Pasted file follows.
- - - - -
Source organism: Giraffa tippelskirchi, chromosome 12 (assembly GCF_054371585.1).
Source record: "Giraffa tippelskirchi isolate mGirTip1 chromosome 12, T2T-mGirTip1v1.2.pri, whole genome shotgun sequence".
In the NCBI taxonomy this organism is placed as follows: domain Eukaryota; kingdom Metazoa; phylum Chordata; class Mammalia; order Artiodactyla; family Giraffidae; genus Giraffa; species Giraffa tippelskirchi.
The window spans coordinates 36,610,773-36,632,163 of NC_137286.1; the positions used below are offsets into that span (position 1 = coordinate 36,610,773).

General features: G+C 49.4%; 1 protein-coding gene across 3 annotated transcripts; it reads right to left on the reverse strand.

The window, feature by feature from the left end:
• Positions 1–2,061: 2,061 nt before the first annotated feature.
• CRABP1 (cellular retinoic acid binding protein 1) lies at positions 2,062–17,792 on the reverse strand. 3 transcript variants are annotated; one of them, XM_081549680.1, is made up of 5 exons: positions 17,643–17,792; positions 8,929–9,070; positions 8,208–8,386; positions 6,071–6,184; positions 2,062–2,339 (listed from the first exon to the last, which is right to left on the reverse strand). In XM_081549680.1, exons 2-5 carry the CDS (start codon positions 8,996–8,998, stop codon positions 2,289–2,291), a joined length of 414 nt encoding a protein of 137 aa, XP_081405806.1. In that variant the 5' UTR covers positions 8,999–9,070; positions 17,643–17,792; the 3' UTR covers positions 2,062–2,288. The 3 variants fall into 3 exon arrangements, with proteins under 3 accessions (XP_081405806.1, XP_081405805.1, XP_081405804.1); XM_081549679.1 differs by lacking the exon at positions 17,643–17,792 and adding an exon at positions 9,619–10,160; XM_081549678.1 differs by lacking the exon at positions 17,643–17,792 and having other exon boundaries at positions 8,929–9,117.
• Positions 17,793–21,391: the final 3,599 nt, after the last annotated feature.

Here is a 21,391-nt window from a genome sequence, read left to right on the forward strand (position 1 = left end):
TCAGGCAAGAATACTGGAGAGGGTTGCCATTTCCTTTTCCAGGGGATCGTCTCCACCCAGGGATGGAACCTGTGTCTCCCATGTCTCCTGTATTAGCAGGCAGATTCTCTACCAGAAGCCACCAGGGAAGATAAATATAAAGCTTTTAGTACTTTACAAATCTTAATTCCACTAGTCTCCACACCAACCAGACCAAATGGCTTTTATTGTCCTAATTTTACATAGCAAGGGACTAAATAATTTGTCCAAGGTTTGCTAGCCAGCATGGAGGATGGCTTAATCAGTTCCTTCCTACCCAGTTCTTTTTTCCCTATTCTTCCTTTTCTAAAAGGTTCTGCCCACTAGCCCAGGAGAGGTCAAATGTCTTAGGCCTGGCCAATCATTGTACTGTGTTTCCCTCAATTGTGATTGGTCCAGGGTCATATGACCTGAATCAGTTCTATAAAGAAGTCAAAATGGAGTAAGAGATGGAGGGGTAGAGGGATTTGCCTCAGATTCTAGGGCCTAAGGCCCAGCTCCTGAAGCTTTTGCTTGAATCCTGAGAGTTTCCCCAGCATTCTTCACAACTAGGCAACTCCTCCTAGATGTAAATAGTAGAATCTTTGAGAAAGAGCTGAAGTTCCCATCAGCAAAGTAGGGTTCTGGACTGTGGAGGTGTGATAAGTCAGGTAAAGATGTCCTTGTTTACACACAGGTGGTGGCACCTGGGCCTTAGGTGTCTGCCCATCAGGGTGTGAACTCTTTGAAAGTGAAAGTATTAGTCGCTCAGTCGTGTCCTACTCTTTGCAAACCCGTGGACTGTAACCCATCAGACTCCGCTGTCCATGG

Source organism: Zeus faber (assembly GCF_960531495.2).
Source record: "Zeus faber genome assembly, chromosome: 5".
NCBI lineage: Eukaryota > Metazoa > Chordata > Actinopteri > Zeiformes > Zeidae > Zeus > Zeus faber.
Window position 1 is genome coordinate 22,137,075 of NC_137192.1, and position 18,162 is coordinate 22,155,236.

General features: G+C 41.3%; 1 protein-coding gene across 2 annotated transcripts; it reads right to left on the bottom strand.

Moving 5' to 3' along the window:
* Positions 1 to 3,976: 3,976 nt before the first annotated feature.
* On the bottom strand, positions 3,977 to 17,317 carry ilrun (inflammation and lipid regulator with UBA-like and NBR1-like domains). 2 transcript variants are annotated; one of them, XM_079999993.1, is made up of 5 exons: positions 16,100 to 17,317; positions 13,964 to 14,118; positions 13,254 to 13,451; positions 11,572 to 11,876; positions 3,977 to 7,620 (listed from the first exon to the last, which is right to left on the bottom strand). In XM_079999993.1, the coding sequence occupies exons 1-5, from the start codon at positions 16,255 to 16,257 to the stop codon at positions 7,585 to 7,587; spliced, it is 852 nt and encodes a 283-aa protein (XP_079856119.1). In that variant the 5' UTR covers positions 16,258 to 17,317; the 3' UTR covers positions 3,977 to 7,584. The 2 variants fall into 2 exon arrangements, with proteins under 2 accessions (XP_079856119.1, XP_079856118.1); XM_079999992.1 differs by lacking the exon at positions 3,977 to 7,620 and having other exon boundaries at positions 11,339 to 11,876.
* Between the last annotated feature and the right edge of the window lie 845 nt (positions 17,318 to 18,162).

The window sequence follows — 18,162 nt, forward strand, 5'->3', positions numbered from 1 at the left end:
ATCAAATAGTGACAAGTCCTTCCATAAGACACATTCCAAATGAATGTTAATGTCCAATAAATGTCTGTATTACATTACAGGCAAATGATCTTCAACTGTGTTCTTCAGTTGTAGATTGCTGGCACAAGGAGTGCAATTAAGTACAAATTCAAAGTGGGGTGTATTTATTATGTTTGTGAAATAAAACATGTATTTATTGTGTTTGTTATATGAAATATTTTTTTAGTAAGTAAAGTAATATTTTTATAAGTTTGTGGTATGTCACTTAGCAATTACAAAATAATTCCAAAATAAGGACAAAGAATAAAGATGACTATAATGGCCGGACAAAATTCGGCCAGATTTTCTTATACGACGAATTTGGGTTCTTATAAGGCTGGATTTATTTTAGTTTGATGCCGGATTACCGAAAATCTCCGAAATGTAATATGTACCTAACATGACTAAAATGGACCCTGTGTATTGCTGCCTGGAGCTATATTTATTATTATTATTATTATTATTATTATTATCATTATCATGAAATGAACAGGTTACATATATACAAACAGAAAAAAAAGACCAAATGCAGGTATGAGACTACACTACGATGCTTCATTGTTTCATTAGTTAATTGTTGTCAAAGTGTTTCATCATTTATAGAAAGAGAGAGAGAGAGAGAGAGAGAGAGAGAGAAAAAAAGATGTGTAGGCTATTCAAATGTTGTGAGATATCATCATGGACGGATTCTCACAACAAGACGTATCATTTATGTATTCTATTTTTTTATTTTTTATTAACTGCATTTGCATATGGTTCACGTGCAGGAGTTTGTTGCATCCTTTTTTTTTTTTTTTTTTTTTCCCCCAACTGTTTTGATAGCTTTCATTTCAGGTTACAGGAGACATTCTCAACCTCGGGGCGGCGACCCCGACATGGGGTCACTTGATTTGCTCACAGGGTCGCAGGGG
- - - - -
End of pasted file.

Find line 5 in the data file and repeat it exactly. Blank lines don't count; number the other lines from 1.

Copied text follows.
General features: G+C 49.4%; 1 protein-coding gene across 3 annotated transcripts; it reads right to left on the reverse strand.